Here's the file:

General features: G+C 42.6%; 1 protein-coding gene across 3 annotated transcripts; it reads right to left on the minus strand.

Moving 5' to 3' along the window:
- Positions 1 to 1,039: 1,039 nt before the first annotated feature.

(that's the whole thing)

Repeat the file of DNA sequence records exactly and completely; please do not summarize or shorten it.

General features: G+C 42.6%; 1 protein-coding gene across 3 annotated transcripts; it reads right to left on the minus strand.

Moving 5' to 3' along the window:
- Positions 1 to 1,039: 1,039 nt before the first annotated feature.